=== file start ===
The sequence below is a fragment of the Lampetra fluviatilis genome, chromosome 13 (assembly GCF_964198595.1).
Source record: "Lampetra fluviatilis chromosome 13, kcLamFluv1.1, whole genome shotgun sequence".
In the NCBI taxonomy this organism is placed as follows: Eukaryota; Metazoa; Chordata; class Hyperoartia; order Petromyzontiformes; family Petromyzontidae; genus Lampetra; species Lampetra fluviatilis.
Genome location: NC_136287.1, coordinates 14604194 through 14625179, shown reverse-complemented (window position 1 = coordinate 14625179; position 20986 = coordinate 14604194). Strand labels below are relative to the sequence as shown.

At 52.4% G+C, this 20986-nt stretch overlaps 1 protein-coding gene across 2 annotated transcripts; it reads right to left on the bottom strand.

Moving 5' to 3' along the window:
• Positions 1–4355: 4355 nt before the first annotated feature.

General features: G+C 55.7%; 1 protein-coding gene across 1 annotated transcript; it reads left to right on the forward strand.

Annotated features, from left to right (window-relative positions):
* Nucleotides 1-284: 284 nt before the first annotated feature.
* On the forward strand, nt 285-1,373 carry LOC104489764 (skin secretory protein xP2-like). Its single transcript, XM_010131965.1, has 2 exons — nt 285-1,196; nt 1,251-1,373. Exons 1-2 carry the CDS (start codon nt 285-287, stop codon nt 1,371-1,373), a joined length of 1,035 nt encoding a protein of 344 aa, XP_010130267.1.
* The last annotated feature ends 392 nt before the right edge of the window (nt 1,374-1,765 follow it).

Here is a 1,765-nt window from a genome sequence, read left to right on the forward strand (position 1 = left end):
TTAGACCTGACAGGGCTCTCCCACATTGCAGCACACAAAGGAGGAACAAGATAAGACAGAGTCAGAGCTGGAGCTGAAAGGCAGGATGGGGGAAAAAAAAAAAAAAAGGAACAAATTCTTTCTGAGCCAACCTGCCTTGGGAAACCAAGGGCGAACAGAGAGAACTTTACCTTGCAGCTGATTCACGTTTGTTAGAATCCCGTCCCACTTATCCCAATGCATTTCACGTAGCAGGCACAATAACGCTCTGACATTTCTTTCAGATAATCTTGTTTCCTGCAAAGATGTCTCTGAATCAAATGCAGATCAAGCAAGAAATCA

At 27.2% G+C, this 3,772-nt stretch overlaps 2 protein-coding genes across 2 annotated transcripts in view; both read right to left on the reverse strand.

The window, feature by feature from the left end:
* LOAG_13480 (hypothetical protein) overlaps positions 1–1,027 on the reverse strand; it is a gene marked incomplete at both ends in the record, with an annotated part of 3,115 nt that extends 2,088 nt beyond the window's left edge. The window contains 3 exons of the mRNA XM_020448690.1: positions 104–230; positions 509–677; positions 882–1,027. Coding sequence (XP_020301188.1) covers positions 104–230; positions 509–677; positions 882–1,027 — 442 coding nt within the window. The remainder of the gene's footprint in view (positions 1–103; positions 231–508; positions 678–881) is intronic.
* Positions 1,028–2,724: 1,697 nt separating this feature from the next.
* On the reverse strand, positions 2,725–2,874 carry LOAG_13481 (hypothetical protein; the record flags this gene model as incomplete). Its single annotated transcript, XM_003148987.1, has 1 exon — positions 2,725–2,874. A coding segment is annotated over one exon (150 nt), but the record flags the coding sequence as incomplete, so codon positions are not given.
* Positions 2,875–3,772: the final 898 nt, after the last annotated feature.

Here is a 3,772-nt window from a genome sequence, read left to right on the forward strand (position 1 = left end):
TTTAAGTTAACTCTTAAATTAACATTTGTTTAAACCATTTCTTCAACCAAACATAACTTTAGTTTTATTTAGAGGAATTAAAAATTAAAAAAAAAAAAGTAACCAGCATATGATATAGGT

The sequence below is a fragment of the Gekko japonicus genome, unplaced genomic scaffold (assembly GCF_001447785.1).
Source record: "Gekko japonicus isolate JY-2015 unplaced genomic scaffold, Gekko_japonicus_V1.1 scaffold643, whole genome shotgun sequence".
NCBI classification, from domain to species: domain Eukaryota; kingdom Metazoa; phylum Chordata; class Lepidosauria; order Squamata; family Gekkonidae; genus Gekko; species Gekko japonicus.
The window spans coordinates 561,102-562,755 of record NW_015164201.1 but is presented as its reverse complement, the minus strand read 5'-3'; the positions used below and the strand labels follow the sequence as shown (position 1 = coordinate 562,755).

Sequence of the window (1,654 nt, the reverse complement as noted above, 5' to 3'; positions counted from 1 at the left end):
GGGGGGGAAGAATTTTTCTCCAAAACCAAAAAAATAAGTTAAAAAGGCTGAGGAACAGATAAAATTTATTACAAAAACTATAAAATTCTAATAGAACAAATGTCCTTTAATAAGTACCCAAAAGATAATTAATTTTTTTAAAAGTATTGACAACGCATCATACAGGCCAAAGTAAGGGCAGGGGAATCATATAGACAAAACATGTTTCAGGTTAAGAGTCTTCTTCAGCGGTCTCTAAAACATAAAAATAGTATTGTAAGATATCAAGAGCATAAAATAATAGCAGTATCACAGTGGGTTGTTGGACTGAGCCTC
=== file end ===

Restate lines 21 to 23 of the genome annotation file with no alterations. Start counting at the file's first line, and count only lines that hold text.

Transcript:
Here is a 3,772-nt window from a genome sequence, read left to right on the forward strand (position 1 = left end):
TTTAAGTTAACTCTTAAATTAACATTTGTTTAAACCATTTCTTCAACCAAACATAACTTTAGTTTTATTTAGAGGAATTAAAAATTAAAAAAAAAAAAGTAACCAGCATATGATATAGGT

The sequence below is a fragment of the Gekko japonicus genome, unplaced genomic scaffold (assembly GCF_001447785.1).